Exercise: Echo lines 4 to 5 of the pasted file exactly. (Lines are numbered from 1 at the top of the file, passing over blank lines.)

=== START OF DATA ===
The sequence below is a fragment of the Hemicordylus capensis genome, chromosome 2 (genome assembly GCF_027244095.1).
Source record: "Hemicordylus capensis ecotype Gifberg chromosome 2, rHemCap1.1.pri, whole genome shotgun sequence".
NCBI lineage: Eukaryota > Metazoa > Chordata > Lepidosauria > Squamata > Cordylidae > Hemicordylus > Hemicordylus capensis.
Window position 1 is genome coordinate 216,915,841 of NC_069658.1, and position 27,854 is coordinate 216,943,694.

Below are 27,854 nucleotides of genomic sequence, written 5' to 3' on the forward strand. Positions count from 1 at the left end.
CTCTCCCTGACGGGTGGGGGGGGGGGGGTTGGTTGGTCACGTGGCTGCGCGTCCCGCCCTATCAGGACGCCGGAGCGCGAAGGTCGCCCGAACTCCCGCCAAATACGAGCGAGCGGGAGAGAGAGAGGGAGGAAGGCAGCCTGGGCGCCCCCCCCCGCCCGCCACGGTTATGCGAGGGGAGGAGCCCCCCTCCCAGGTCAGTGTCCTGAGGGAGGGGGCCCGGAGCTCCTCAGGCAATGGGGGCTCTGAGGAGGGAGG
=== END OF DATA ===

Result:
Window position 1 is genome coordinate 216,915,841 of NC_069658.1, and position 27,854 is coordinate 216,943,694.

Below are 27,854 nucleotides of genomic sequence, written 5' to 3' on the forward strand. Positions count from 1 at the left end.